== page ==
Since the non-intellectual Black Panthers headed by Charlie Bitton entered Knesset in the early 1970s, there have been no radical Mizrahim in the Knesset.

Kahlon has also included a PhD of Mizrahi origin in his list – Dr. Yifat Shasha-Bitton (PhD in education, and a member of the Kiryat Shmonah municipal council), while the United Arab List includes Dr. Ahmed Tibi (MD). In the 19th Knesset there were two Arab MKs with doctorates.

We do not know whether Eli Yishai’s Yahad list will pass the qualifying threshold. While the Right prays that it will, the Left prays that it will not, since if it does not pass the threshold, the Right will lose at least three mandates.

However, even if it does, we shall at least be spared the return to the Knesset of the Kahanist Dr. Michael Ben-Ari (PhD in archeology and Land of Israel studies), who in the 18th Knesset served as an MK on behalf of HaIchud Haleumi- Otzma Leyisrael together with another doctor – Dr. Arie Eldad (MD).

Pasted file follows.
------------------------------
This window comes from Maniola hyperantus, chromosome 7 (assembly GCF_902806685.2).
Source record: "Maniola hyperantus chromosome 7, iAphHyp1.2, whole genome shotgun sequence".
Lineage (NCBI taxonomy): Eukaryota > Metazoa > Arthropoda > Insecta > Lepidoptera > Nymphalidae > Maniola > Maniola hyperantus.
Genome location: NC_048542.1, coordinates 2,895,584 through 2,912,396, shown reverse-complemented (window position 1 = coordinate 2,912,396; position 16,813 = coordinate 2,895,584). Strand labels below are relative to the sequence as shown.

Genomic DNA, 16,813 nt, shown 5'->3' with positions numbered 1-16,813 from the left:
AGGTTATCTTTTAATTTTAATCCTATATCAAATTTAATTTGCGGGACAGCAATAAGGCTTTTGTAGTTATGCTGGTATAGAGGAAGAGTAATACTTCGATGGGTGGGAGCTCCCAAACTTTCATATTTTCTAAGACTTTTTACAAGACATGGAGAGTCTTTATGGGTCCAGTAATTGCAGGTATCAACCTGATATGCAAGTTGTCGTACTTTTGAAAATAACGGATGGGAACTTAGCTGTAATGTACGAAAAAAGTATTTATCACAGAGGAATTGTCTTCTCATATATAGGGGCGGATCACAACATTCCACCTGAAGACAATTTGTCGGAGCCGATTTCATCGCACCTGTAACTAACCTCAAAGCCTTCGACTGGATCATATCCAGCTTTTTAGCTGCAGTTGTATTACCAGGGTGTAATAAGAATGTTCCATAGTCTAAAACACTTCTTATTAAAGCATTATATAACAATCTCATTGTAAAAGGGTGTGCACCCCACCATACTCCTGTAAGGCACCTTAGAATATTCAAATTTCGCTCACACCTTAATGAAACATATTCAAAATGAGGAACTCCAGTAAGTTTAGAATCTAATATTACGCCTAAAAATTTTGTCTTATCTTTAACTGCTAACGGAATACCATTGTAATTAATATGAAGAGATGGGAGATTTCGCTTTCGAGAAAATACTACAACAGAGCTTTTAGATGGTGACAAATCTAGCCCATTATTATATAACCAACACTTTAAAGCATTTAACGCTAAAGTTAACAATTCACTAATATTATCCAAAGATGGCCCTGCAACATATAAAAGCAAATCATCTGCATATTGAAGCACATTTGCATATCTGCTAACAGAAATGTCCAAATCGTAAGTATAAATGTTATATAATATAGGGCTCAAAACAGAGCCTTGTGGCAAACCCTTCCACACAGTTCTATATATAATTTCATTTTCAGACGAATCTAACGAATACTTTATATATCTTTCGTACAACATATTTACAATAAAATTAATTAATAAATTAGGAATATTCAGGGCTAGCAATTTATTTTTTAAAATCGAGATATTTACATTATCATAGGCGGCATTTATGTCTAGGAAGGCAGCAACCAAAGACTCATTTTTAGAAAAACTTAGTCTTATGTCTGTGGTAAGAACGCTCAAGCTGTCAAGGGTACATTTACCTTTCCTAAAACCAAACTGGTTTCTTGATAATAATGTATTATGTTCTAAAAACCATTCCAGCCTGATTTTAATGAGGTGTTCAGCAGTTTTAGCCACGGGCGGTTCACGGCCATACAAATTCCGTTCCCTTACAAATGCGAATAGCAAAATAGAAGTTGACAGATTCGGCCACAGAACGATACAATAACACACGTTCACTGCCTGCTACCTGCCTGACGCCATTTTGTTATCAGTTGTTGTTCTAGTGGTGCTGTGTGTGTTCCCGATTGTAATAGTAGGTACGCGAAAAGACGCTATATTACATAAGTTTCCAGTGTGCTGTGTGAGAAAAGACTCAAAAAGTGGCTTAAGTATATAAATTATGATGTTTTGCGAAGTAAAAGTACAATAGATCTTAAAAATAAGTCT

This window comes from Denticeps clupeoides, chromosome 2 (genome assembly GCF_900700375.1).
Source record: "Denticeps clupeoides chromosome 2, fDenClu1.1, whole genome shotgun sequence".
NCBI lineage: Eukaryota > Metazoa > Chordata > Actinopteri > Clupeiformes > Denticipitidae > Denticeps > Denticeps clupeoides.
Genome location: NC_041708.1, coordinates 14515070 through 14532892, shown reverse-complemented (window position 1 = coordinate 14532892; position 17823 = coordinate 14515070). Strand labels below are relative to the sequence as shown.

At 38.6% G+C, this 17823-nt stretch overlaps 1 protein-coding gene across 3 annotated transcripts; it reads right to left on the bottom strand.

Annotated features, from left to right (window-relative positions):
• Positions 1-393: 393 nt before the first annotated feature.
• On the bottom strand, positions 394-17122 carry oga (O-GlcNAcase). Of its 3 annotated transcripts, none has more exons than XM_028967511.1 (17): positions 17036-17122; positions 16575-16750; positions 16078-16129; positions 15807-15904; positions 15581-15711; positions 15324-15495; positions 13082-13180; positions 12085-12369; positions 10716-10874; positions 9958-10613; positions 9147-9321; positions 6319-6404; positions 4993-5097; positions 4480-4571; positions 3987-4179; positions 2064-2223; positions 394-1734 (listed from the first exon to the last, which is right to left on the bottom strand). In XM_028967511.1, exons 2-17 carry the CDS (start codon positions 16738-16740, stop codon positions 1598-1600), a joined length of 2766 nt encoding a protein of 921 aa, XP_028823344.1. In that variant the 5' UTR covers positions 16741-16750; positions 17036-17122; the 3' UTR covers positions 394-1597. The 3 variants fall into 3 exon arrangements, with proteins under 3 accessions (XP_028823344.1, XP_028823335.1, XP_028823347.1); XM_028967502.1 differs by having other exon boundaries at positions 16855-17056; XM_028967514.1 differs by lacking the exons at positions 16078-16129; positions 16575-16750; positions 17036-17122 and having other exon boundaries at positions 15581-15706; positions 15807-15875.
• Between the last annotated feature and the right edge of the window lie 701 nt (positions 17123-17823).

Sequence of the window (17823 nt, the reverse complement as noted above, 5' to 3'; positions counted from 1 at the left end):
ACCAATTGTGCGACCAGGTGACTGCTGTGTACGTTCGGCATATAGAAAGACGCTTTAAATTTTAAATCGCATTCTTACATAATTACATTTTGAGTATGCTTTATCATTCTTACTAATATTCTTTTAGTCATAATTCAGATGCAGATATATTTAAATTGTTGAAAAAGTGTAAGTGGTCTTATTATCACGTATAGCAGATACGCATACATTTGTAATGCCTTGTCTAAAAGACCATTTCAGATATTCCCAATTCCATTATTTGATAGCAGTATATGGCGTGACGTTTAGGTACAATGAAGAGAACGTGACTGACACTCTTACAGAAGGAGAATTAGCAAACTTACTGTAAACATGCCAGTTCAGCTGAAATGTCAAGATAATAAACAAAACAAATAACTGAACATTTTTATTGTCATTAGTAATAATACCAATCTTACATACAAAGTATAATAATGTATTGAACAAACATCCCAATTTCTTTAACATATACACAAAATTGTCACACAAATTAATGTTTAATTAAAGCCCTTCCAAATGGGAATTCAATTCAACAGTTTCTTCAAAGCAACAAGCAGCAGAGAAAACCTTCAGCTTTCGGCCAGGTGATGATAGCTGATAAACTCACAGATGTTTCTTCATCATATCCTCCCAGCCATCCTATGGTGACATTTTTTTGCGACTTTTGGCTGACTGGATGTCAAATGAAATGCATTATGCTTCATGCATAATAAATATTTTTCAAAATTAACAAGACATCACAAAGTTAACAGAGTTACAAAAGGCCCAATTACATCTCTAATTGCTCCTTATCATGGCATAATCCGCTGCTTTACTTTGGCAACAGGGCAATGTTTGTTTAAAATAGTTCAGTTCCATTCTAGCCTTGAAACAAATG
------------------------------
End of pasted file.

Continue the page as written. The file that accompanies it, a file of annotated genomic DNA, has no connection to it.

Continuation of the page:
Ben-Ari’s party Otzma Yehudit will be represented in the Knesset, if Yishai’s list passes the threshold, by Kahana’s former parliamentary assistant Baruch Marzel, since unlike Ben-Ari he does not insist on provocatively going up to the Temple Mount, which is prohibited by most of the Sephardi rabbis.

So, in the 20th Knesset there are likely to be nine doctors: the new ones already mentioned and three “old-timers”: Labor’s Dr. Nahman Shai (PhD in communications and political science), the Likud’s Dr. Yuval Shteinitz (PhD in philosophy), and Yesh Atid’s Dr. Aliza Lavi (PhD in communications).

Will so many doctors make a qualitative difference? Not necessarily, though an advanced degree is at least an indication of persistence, and usually also of an above-average IQ.

Unfortunately, there is one category of PhDs in the Knesset that has disappeared. In the early Knesset there were several ordained rabbis who also held secular PhDs, including the mythological Dr. Yossef Burg (PhD in philosophy).

Today’s Knesset rabbis appear to lack any sort of secular academic background.

The writer is a retired Knesset employee.